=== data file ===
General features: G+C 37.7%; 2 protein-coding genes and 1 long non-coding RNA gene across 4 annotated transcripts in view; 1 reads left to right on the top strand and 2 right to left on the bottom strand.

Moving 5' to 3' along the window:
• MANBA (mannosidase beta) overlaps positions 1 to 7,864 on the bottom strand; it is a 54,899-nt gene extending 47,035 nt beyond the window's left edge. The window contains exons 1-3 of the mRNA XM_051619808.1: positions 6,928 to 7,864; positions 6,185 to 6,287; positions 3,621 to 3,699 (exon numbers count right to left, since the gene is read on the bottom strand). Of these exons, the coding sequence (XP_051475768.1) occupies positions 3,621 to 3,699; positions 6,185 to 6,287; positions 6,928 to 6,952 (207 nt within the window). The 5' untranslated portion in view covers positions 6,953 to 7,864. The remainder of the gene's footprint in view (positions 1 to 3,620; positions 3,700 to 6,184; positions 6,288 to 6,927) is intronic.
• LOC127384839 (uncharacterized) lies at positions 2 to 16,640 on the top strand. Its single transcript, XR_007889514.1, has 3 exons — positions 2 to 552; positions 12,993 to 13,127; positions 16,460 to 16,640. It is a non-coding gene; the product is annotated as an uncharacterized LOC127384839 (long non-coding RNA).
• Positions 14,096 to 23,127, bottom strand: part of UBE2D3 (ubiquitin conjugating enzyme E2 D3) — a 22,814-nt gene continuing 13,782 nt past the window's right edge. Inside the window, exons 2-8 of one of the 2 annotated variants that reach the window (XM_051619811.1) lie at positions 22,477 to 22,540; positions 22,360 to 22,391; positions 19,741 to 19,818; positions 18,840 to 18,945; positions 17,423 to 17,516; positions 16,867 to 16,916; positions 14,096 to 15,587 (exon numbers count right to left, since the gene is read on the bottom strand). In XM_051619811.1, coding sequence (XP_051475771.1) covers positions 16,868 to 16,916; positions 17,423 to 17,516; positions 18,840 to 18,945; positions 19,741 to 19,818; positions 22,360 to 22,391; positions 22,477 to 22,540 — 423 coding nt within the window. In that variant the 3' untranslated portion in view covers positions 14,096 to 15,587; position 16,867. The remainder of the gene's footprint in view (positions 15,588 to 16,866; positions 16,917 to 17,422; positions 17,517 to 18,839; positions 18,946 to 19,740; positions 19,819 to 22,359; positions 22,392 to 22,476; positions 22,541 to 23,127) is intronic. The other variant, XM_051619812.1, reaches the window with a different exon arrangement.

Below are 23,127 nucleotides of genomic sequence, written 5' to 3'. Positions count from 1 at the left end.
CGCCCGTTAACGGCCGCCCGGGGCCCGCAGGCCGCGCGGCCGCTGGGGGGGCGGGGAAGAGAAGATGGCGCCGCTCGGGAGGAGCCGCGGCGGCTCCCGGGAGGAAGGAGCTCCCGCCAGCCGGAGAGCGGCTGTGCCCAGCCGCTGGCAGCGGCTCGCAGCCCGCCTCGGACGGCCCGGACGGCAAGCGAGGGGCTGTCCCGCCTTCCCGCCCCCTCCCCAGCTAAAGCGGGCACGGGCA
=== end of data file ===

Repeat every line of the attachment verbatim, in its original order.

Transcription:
General features: G+C 37.7%; 2 protein-coding genes and 1 long non-coding RNA gene across 4 annotated transcripts in view; 1 reads left to right on the top strand and 2 right to left on the bottom strand.

Moving 5' to 3' along the window:
• MANBA (mannosidase beta) overlaps positions 1 to 7,864 on the bottom strand; it is a 54,899-nt gene extending 47,035 nt beyond the window's left edge. The window contains exons 1-3 of the mRNA XM_051619808.1: positions 6,928 to 7,864; positions 6,185 to 6,287; positions 3,621 to 3,699 (exon numbers count right to left, since the gene is read on the bottom strand). Of these exons, the coding sequence (XP_051475768.1) occupies positions 3,621 to 3,699; positions 6,185 to 6,287; positions 6,928 to 6,952 (207 nt within the window). The 5' untranslated portion in view covers positions 6,953 to 7,864. The remainder of the gene's footprint in view (positions 1 to 3,620; positions 3,700 to 6,184; positions 6,288 to 6,927) is intronic.
• LOC127384839 (uncharacterized) lies at positions 2 to 16,640 on the top strand. Its single transcript, XR_007889514.1, has 3 exons — positions 2 to 552; positions 12,993 to 13,127; positions 16,460 to 16,640. It is a non-coding gene; the product is annotated as an uncharacterized LOC127384839 (long non-coding RNA).
• Positions 14,096 to 23,127, bottom strand: part of UBE2D3 (ubiquitin conjugating enzyme E2 D3) — a 22,814-nt gene continuing 13,782 nt past the window's right edge. Inside the window, exons 2-8 of one of the 2 annotated variants that reach the window (XM_051619811.1) lie at positions 22,477 to 22,540; positions 22,360 to 22,391; positions 19,741 to 19,818; positions 18,840 to 18,945; positions 17,423 to 17,516; positions 16,867 to 16,916; positions 14,096 to 15,587 (exon numbers count right to left, since the gene is read on the bottom strand). In XM_051619811.1, coding sequence (XP_051475771.1) covers positions 16,868 to 16,916; positions 17,423 to 17,516; positions 18,840 to 18,945; positions 19,741 to 19,818; positions 22,360 to 22,391; positions 22,477 to 22,540 — 423 coding nt within the window. In that variant the 3' untranslated portion in view covers positions 14,096 to 15,587; position 16,867. The remainder of the gene's footprint in view (positions 15,588 to 16,866; positions 16,917 to 17,422; positions 17,517 to 18,839; positions 18,946 to 19,740; positions 19,819 to 22,359; positions 22,392 to 22,476; positions 22,541 to 23,127) is intronic. The other variant, XM_051619812.1, reaches the window with a different exon arrangement.

Below are 23,127 nucleotides of genomic sequence, written 5' to 3'. Positions count from 1 at the left end.
CGCCCGTTAACGGCCGCCCGGGGCCCGCAGGCCGCGCGGCCGCTGGGGGGGCGGGGAAGAGAAGATGGCGCCGCTCGGGAGGAGCCGCGGCGGCTCCCGGGAGGAAGGAGCTCCCGCCAGCCGGAGAGCGGCTGTGCCCAGCCGCTGGCAGCGGCTCGCAGCCCGCCTCGGACGGCCCGGACGGCAAGCGAGGGGCTGTCCCGCCTTCCCGCCCCCTCCCCAGCTAAAGCGGGCACGGGCA